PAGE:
Tiger Woods has made so many indelible images over the last two decades, it’s hard to pick just one.
For me, it’s him wearing his trademark red shirt delivering an uppercut fist pump with a right leg kick after the final putt of the 1997 Masters dropped. That image – forever frozen on the front of this newspaper under the headline “Historic” – defined a level of greatness we’d never seen before but would soon become familiar.
For some, another picture stands out. It’s Woods without his 100-watt smile, unshaven, hair disheveled with swollen, drooping eyes. That mug shot – taken Monday morning after being charged with DUI near his home in Jupiter, Fla. – defines the latest sad chapter in what has become an all-too-familiar decline of arguably the greatest golfer who ever lived.
It’s heartbreaking, really. There are the many trolls out there gleefully celebrating Woods’ suffering, but most rational humans feel sadness.
“I feel bad for Tiger,” said Jack Nicklaus on Tuesday as he gets ready to host the Memorial Tournament where Woods has won a record five times. “Tiger’s a friend. He’s been great for the game of golf. He needs our help. I wish him well.”
The details of Woods’ arrest are disturbing. His impairment was not because of alcohol, as he registered .000 in two breath tests at the scene. It was because of prescription medicines, of which four (including Vicodin) are mentioned in police reports.
“I understand the severity of what I did and I take full responsibility for my actions,” Woods said in a statement released hours after his arrest. “I want the public to know that alcohol was not involved. What happened was an unexpected reaction to prescribed medications. I didn’t realize the mix of medications had affected me so strongly.”
That mix made him a danger to himself and anyone who might have been on the streets of Jupiter at 3 a.m. The Mercedes in which he was found asleep at the wheel while stopped in the right lane of a public road had sustained two flat tires and damaged rims on the driver’s side and minor damage to the front and rear bumpers.
Woods was cooperative but largely incoherent with the police, unaware of where he was and unable to maintain his balance during field sobriety tests.
The written report is hard to process. The dashcam videos, which are expected to be released today, will certainly be further damning.
It is obvious that Woods, the person, is suffering. His world has never been the same since a Thanksgiving night collision with a fire hydrant outside his home in 2009 that led to the revelations of infidelity and the eventual end of his marriage.
In turn, Woods has been betrayed by his body. Since reclaiming his No. 1 ranking with a five-win season in 2013, Woods has undergone four back surgeries that have essentially ruined the last four years of his career. When he revealed his latest fusion surgery in late April that would sideline him for at least another six months, his language revealed his level of distress.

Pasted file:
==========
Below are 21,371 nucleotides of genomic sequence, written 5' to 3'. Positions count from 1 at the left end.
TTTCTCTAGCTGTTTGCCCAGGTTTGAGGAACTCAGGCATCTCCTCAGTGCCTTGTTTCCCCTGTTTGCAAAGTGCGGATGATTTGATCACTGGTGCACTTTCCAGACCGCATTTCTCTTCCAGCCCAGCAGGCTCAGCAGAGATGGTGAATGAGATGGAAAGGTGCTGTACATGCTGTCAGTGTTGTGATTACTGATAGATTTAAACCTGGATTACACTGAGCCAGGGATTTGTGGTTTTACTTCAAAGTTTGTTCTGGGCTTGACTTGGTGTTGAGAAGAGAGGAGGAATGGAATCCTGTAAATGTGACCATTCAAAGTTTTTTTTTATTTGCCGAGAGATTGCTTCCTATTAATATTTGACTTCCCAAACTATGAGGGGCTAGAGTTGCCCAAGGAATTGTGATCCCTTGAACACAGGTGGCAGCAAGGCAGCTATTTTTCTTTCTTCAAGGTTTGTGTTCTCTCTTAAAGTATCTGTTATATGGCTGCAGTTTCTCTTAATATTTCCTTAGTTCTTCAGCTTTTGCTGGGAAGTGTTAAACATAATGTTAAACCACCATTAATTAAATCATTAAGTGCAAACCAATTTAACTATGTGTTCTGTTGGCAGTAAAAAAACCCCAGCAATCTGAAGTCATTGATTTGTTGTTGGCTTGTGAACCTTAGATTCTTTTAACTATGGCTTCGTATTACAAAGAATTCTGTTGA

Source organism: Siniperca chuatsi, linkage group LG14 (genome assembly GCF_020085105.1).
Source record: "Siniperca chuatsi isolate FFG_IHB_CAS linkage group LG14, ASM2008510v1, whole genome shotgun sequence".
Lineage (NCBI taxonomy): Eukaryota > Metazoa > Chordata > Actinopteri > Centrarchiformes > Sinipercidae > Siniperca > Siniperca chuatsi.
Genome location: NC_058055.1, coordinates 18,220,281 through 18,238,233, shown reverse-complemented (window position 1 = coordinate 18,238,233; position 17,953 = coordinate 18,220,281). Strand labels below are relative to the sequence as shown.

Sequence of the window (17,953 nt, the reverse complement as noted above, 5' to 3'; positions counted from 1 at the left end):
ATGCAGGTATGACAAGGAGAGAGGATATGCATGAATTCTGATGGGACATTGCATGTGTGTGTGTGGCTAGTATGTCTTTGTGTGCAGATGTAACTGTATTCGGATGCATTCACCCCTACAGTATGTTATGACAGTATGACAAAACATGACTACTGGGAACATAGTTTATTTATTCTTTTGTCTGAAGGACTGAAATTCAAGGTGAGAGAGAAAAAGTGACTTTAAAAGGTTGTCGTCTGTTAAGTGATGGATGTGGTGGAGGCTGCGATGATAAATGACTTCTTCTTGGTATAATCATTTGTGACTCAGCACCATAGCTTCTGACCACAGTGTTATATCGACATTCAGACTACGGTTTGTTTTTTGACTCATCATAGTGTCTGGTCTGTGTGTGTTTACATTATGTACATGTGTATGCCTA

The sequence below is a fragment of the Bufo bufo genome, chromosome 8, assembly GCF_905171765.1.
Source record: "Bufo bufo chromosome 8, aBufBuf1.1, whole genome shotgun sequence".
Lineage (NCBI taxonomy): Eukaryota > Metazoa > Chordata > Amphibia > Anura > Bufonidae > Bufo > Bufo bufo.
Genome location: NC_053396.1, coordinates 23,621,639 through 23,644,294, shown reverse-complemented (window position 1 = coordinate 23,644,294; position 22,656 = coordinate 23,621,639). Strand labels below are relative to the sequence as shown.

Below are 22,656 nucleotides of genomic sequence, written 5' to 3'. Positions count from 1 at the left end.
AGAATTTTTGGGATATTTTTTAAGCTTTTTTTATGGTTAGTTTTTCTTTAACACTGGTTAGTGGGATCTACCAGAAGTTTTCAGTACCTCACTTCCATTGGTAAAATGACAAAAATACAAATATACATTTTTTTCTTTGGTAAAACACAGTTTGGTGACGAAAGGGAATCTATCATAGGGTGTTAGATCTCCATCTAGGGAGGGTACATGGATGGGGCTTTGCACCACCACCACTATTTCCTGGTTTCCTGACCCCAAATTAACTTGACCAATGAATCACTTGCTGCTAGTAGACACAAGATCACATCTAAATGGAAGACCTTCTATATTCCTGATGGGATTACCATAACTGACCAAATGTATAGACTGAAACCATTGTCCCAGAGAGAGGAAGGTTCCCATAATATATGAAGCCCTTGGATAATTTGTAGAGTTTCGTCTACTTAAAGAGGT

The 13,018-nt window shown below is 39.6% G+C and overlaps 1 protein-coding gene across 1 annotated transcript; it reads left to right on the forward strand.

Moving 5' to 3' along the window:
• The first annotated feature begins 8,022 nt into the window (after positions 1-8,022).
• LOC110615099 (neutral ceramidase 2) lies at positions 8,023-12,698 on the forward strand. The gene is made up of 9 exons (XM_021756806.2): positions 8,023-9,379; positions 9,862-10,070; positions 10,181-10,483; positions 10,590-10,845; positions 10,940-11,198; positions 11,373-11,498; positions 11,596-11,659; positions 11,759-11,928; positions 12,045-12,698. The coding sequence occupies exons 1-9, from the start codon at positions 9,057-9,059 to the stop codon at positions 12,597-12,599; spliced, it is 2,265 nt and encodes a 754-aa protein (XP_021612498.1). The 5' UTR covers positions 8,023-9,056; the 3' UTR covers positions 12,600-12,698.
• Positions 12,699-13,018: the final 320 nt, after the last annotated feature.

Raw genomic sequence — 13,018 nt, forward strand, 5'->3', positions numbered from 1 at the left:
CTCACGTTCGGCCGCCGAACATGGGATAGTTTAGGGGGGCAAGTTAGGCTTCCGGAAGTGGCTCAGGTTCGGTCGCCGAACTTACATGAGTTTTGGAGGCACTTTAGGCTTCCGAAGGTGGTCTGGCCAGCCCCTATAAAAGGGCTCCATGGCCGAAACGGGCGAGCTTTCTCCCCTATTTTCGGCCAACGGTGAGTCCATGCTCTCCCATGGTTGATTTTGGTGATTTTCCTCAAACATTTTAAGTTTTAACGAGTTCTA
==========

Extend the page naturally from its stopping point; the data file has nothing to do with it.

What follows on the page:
“I could no longer live with the pain I had,” Woods wrote on his web site. “Even lying down hurt. I had nerve pain with anything I did and was at the end of my rope.”
That the end of that rope would include a toxic stew of prescription meds is no surprise. Despite what he displayed on the course while winning 14 majors in 12 years and 79 PGA Tour events, Woods is only human and susceptible to all the same weaknesses we all have.
What prompted him to get behind the wheel of his car in such an impaired state early Monday morning we may never know. Whether it was a one-time lapse or something much deeper, he needs to wrestle control of himself not only for the sake of his career but the sake of his two children.
“I would like to apologize with all my heart to my family, friends and the fans,” he said. “I expect more from myself too. I will do everything in my power to ensure this never happens again.”
Just five days before this latest rock-bottom setback, Woods wrote that he hadn’t “felt this good in years” and mentioned having “a life again with my kids.”
Woods also said he’s not ready to give up chasing his golf dreams at age 41.
“I want to say unequivocally, I want to play professional golf again,” he wrote.
To that end, this arrest and another public humiliation leaves another scar for him to overcome. Thankfully, his mistake didn’t end in tragedy. He can still fix this. It will require time and new levels of strength, but it can be done.
It’s something he seemed to understand even before this latest fall.
“All I can do is take it day by day,” he said last week. “There’s no hurry.”
That mug shot will certainly haunt him, as will any subsequent police videos. His legions of haters and trolls won’t ever let him live it down.
But it doesn’t have to be the final frame in the life of Tiger Woods. Speaking for the fans who’ve encountered so much joy from Woods’ singular accomplishments, here’s hoping he gets himself well enough to add a few more bright images in his both his golf portfolio and family album before he closes the book on his career.